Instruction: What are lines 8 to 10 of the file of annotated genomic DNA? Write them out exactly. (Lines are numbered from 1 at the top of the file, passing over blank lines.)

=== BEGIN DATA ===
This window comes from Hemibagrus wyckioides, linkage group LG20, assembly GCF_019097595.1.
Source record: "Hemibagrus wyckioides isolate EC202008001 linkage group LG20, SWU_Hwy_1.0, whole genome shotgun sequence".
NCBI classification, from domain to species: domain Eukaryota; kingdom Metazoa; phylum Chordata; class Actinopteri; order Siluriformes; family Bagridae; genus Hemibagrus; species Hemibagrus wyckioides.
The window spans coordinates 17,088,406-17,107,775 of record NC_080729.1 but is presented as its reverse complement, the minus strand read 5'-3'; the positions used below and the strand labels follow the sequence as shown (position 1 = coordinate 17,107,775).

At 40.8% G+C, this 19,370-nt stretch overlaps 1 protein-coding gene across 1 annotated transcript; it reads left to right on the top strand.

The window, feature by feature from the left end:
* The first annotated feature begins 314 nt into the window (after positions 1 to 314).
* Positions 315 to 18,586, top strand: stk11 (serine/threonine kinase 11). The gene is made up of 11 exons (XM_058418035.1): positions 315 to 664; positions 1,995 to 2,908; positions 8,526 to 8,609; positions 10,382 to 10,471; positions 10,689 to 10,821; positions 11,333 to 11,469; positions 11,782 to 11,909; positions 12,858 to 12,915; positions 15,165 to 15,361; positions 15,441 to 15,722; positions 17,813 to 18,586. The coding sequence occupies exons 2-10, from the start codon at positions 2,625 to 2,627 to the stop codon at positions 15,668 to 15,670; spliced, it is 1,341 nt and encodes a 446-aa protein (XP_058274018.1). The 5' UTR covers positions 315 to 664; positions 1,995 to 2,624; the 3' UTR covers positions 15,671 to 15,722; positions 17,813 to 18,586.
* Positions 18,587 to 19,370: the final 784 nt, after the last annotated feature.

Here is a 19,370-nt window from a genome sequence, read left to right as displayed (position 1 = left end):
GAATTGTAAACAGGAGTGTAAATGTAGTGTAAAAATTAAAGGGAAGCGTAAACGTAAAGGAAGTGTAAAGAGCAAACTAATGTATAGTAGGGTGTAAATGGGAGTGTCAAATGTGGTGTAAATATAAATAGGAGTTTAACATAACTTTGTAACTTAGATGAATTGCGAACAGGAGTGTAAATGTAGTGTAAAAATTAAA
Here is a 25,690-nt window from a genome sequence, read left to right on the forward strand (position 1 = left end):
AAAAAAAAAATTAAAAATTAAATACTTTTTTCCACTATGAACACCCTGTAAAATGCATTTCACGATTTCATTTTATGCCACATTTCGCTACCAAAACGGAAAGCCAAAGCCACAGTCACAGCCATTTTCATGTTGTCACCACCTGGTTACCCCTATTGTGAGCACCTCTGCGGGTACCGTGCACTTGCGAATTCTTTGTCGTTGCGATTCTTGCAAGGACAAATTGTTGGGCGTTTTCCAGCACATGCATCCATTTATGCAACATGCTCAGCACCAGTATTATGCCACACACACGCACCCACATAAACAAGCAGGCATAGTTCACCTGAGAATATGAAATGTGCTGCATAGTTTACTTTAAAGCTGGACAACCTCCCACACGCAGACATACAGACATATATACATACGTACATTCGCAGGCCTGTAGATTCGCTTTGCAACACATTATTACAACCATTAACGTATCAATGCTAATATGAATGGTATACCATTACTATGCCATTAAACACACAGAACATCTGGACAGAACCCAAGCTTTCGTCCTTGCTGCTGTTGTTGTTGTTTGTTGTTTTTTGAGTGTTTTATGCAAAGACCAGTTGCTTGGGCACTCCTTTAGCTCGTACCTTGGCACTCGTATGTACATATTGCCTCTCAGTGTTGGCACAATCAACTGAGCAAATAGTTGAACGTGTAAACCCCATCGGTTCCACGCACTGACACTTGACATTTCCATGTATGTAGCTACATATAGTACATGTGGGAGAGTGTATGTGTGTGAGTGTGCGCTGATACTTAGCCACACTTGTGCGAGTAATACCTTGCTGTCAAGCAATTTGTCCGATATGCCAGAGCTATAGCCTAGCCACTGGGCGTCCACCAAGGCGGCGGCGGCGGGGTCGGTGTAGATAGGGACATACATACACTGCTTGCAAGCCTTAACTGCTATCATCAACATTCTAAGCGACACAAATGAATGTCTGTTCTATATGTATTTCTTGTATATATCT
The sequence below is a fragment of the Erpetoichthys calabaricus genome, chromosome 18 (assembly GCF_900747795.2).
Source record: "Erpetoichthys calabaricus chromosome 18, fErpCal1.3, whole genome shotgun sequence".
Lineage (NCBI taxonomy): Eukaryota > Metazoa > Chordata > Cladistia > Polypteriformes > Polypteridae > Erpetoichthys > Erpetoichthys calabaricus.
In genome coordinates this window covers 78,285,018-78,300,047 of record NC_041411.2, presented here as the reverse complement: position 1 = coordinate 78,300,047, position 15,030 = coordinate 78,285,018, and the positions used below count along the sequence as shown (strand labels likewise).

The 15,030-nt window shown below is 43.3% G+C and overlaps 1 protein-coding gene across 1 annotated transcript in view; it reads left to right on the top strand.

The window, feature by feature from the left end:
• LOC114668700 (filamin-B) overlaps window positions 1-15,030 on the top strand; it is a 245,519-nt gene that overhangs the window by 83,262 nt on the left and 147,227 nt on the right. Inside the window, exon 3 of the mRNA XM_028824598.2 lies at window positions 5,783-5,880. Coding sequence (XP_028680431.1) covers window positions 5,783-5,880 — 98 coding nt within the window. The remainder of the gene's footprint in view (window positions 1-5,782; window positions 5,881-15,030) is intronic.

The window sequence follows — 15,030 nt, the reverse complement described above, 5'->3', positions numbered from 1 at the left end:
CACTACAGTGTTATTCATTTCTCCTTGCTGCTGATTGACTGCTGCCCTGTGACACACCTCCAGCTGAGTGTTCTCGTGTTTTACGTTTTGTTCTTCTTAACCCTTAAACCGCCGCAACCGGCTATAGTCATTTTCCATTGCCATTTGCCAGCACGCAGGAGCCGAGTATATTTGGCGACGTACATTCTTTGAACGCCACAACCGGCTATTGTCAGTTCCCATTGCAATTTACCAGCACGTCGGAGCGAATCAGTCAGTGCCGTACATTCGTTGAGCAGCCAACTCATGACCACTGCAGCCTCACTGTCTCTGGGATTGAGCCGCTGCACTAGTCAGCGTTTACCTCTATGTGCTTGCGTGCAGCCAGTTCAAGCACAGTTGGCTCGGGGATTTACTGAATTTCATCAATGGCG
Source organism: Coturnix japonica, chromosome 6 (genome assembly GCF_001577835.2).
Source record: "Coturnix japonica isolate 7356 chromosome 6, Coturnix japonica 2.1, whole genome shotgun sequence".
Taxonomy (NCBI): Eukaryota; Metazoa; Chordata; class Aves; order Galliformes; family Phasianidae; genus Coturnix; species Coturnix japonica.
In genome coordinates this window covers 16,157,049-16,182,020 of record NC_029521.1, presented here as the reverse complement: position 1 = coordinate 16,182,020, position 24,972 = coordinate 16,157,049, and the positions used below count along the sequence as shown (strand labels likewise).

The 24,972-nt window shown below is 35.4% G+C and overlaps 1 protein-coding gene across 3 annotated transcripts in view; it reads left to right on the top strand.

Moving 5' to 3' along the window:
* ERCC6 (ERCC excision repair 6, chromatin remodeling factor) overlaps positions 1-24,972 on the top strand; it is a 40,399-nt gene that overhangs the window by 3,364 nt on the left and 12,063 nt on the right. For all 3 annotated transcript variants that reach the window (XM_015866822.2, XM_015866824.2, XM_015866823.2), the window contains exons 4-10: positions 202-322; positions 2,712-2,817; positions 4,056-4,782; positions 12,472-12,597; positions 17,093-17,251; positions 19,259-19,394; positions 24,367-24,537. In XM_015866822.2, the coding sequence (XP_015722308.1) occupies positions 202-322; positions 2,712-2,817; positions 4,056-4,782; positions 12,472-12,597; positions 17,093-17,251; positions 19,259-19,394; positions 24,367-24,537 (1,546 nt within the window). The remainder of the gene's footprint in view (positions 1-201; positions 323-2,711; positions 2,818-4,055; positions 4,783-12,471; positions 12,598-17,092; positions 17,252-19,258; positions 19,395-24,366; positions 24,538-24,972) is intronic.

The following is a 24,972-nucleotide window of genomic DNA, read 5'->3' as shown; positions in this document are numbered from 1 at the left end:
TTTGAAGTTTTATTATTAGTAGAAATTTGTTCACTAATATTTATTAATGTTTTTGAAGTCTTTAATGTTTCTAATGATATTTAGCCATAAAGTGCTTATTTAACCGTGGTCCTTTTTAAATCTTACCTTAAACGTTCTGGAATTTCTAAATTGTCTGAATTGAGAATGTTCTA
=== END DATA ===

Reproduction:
* Positions 315 to 18,586, top strand: stk11 (serine/threonine kinase 11). The gene is made up of 11 exons (XM_058418035.1): positions 315 to 664; positions 1,995 to 2,908; positions 8,526 to 8,609; positions 10,382 to 10,471; positions 10,689 to 10,821; positions 11,333 to 11,469; positions 11,782 to 11,909; positions 12,858 to 12,915; positions 15,165 to 15,361; positions 15,441 to 15,722; positions 17,813 to 18,586. The coding sequence occupies exons 2-10, from the start codon at positions 2,625 to 2,627 to the stop codon at positions 15,668 to 15,670; spliced, it is 1,341 nt and encodes a 446-aa protein (XP_058274018.1). The 5' UTR covers positions 315 to 664; positions 1,995 to 2,624; the 3' UTR covers positions 15,671 to 15,722; positions 17,813 to 18,586.
* Positions 18,587 to 19,370: the final 784 nt, after the last annotated feature.

Here is a 19,370-nt window from a genome sequence, read left to right as displayed (position 1 = left end):